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Art comes to life at Albright-Knox Art Gallery

Some danced or spoke in character and others grew wobbly trying to hold a pose.

Students from 14 schools, as well as art aficionados, competed Saturday in the annual Art Alive: A Living Art Contest on the grounds of Albright-Knox Art Gallery in Buffalo.

More than $1,000 in cash prizes was on the line.

The event showcased a wide variety of artists and styles, including several pieces that are part of the Albright-Knox collection.

“Anyone like to paint this picture?” Trey Giles, a sixth-grader at H.O. Brumsted Elementary School in Holland, called out. “We are the paint. You are the artist.”

Someone accepted a thick paintbrush from Trey. With a sweep of her arm, six youngsters wearing paint-flecked clothing cartwheeled, tumbled and flopped onto a canvas bearing the same colors, re-creating Jackson Pollock’s “Blue Poles.”

Members of the gallery’s staff presented “Magnum Opus II (The Bye-Bye),” by photographer Laurie Simmons. Re-creating the work that was the finale of Simmons’ Walking and Lying Objects series, the five staffers held painted cardboard symbols of domesticity, including a toilet and a clock.

Sean Kline is a sixth-grader at Eden Elementary School who takes private art lessons. He was representing Keep Art in Your Heart art classes with a re-creation of Francis Bacon’s “Man with Dog.”

“It’s one of his favorites at Albright-Knox,” said his mother, Tammy.

As a small group of people gathered in front of Sean’s tableau, his mother beamed: “He did this all by himself.”

Sue Zbrzezny of Buffalo and Barbara Kaczmarek of Elma were among spectators who took time to cast votes in the People’s Choice Awards. Kaczmarek’s granddaughter, Sweet Home High School senior Monica Thurston, was part of her school’s presentation of Edward Hopper’s “Chop Suey.”

“There were several that I really liked,” Zbrzezny said.

Among them was a presentation of Keith Haring’s “Red Hot + Dance” by unitard-clad students from Buffalo Academy of the Sacred Heart. “I think they did a nice job with that,” Zbrzezny said.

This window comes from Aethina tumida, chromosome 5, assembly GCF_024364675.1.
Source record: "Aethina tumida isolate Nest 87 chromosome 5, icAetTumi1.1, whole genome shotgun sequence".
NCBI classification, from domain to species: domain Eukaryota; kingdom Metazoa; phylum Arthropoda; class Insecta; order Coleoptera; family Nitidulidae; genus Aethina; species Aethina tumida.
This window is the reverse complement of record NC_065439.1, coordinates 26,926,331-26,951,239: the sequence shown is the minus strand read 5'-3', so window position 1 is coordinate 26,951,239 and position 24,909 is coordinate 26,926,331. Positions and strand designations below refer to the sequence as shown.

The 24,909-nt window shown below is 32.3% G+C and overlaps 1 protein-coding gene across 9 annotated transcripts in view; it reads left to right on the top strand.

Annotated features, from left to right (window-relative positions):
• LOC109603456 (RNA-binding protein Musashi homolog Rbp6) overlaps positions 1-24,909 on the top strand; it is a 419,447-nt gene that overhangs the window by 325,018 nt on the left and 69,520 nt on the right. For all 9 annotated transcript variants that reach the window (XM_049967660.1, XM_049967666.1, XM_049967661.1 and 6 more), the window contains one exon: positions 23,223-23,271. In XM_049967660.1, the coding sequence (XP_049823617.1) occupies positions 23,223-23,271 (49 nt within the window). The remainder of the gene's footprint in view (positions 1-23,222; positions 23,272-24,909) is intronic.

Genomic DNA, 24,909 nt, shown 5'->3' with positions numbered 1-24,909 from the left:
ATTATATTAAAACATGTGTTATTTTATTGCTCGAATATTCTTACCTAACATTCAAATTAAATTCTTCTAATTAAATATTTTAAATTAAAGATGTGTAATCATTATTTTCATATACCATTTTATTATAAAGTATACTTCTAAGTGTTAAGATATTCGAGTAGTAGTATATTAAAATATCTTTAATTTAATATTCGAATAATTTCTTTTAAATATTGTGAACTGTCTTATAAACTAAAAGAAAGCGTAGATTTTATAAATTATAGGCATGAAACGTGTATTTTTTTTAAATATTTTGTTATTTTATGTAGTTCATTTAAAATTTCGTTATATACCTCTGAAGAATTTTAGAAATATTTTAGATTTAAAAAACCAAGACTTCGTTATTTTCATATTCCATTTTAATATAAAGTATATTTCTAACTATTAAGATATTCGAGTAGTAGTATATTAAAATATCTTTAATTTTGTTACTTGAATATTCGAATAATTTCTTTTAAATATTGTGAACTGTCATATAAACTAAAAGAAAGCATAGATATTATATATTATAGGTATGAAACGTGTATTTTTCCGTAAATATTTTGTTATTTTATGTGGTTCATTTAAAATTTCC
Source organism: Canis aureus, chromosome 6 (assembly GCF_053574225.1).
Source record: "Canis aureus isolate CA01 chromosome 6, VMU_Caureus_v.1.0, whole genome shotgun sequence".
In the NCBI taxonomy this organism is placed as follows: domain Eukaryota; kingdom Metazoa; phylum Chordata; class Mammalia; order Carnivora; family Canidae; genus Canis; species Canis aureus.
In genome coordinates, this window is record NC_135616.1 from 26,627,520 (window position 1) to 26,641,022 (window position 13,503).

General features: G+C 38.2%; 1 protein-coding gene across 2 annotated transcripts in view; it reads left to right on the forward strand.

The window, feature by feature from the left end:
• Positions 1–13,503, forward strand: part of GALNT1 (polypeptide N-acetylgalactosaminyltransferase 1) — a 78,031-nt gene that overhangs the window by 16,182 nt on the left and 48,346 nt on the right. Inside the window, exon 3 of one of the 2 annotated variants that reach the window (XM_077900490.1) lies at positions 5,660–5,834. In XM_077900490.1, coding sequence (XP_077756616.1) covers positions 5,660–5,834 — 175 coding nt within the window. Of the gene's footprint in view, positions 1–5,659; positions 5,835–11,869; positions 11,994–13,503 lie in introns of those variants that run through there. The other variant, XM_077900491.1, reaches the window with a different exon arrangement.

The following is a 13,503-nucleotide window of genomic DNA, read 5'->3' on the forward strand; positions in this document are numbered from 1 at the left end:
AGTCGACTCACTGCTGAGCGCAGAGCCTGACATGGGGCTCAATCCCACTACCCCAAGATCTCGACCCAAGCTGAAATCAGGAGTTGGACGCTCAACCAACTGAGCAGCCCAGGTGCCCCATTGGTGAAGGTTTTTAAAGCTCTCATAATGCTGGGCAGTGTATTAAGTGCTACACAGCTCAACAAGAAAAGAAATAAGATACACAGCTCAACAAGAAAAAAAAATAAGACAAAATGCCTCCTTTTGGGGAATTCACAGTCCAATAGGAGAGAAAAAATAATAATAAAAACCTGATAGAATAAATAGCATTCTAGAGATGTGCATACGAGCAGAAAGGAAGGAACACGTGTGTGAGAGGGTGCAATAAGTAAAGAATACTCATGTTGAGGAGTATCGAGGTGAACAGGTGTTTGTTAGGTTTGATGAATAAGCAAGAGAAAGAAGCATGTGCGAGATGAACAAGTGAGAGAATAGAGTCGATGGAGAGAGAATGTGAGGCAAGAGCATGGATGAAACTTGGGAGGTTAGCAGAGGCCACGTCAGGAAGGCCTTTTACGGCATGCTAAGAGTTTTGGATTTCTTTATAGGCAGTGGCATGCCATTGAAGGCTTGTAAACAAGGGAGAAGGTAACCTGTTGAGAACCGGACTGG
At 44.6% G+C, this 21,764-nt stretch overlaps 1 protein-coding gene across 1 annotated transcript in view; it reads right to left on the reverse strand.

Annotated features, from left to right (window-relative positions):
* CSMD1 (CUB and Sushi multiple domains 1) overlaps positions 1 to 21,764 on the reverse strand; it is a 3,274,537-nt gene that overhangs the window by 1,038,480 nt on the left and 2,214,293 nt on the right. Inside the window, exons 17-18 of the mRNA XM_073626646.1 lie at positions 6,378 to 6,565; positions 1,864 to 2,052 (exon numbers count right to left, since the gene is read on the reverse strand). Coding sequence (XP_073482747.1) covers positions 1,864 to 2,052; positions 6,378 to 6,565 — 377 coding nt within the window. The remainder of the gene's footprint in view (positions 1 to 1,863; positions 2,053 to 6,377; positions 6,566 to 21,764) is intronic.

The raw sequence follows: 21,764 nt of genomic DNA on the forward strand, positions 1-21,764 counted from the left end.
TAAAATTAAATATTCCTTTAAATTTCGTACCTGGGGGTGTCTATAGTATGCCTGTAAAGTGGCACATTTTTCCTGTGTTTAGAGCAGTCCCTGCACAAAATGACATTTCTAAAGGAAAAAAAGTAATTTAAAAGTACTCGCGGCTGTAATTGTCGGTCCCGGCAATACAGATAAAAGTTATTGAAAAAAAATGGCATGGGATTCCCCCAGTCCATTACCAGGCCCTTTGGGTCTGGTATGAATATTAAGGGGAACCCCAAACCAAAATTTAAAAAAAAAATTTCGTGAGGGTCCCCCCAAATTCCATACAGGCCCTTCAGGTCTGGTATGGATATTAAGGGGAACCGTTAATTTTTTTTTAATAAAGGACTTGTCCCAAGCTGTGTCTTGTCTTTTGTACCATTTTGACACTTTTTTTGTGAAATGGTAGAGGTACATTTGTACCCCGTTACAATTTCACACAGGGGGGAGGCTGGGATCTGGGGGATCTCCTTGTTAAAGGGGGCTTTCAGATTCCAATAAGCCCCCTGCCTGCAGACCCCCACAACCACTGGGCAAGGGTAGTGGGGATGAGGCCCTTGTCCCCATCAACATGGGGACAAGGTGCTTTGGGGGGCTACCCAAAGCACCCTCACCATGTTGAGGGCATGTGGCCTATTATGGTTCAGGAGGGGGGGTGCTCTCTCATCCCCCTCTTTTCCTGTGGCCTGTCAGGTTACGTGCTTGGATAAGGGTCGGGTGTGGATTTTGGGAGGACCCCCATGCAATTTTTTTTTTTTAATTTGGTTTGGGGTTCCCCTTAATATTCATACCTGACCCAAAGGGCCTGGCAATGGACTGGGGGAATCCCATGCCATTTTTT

Another tableau that impressed her was Edvard Munch’s “The Dance of Life,” one of four presentations by students from Lancaster High School.

Four students posed in front of a canvas painted like the original artwork’s background. After stepping down to the ground, a young couple danced. Then the students, wearing costumes depicted in the painting, talked about its meaning.

The man in the painting is Munch, and the young man who portrayed him in the tableau talked about the artist’s life.

“They really understood the meaning of the painting and what was going on,” Zbrzezny said. “It’s just exciting to see all these young people interested in art and participating.”

It was the first time the two women had attended the annual event. “Won’t be the last, though,” Zbrzezny added.

Winners of the Judges’ Awards, chosen by a panel of eight, were:

• Best Tableau from the Albright-Knox Art Gallery’s Collection ($300): Stanley G. Falk School, for Hans Namuth’s Jackson Pollock painting “One and Lee Krasner.”

• Handyman Award for Best Craftsmanship ($250): Buffalo Academy of the Sacred Heart, for Keith Haring’s “Red Hot + Dance.”

• Off-the-Beaten-Path Award for Most Unusual ($250): “Keep Art in Your Heart” student Sean M. Kline, for Francis Bacon’s “Man with Dog.”

Winners of People’s Choice Awards, chosen by spectators, were:

• Best Tableau: Grades K-8 ($200): St. Christopher School, for Charles Burchfield’s “Spring Thunderstorm, a Dream of Butterflies, Sunspots, and Onion in December.”

• Best Tableau: Grades 9-12 ($200): Springville Griffith Institute, for Jackson Pollack’s “Convergence.”

• Best Tableau: Adult ($200): Mary Ellen Bossert, for Adolph Gottlieb’s “Dialogue I.”